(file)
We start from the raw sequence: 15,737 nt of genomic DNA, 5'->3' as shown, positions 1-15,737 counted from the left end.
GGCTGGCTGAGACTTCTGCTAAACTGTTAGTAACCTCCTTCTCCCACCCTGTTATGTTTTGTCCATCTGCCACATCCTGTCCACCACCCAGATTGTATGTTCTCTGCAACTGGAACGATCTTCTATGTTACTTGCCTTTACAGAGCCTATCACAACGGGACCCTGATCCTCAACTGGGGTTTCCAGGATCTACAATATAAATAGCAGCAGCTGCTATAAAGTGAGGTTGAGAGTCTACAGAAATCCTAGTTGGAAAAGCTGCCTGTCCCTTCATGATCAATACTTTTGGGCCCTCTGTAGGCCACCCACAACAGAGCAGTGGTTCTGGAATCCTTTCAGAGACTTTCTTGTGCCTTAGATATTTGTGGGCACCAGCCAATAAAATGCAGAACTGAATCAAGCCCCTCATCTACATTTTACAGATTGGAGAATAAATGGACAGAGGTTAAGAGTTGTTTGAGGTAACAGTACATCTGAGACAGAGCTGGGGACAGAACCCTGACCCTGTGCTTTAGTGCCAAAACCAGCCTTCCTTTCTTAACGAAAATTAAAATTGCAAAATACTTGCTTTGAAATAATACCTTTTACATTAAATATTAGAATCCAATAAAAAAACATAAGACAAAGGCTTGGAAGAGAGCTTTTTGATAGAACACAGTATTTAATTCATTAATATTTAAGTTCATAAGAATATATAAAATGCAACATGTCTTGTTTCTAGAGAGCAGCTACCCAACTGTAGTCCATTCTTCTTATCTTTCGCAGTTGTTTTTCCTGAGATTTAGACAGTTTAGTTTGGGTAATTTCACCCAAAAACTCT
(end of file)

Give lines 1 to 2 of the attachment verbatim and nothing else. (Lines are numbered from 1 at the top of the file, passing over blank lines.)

We start from the raw sequence: 15,737 nt of genomic DNA, 5'->3' as shown, positions 1-15,737 counted from the left end.
GGCTGGCTGAGACTTCTGCTAAACTGTTAGTAACCTCCTTCTCCCACCCTGTTATGTTTTGTCCATCTGCCACATCCTGTCCACCACCCAGATTGTATGTTCTCTGCAACTGGAACGATCTTCTATGTTACTTGCCTTTACAGAGCCTATCACAACGGGACCCTGATCCTCAACTGGGGTTTCCAGGATCTACAATATAAATAGCAGCAGCTGCTATAAAGTGAGGTTGAGAGTCTACAGAAATCCTAGTTGGAAAAGCTGCCTGTCCCTTCATGATCAATACTTTTGGGCCCTCTGTAGGCCACCCACAACAGAGCAGTGGTTCTGGAATCCTTTCAGAGACTTTCTTGTGCCTTAGATATTTGTGGGCACCAGCCAATAAAATGCAGAACTGAATCAAGCCCCTCATCTACATTTTACAGATTGGAGAATAAATGGACAGAGGTTAAGAGTTGTTTGAGGTAACAGTACATCTGAGACAGAGCTGGGGACAGAACCCTGACCCTGTGCTTTAGTGCCAAAACCAGCCTTCCTTTCTTAACGAAAATTAAAATTGCAAAATACTTGCTTTGAAATAATACCTTTTACATTAAATATTAGAATCCAATAAAAAAACATAAGACAAAGGCTTGGAAGAGAGCTTTTTGATAGAACACAGTATTTAATTCATTAATATTTAAGTTCATAAGAATATATAAAATGCAACATGTCTTGTTTCTAGAGAGCAGCTACCCAACTGTAGTCCATTCTTCTTATCTTTCGCAGTTGTTTTTCCTGAGATTTAGACAGTTTAGTTTGGGTAATTTCACCCAAAAACTCT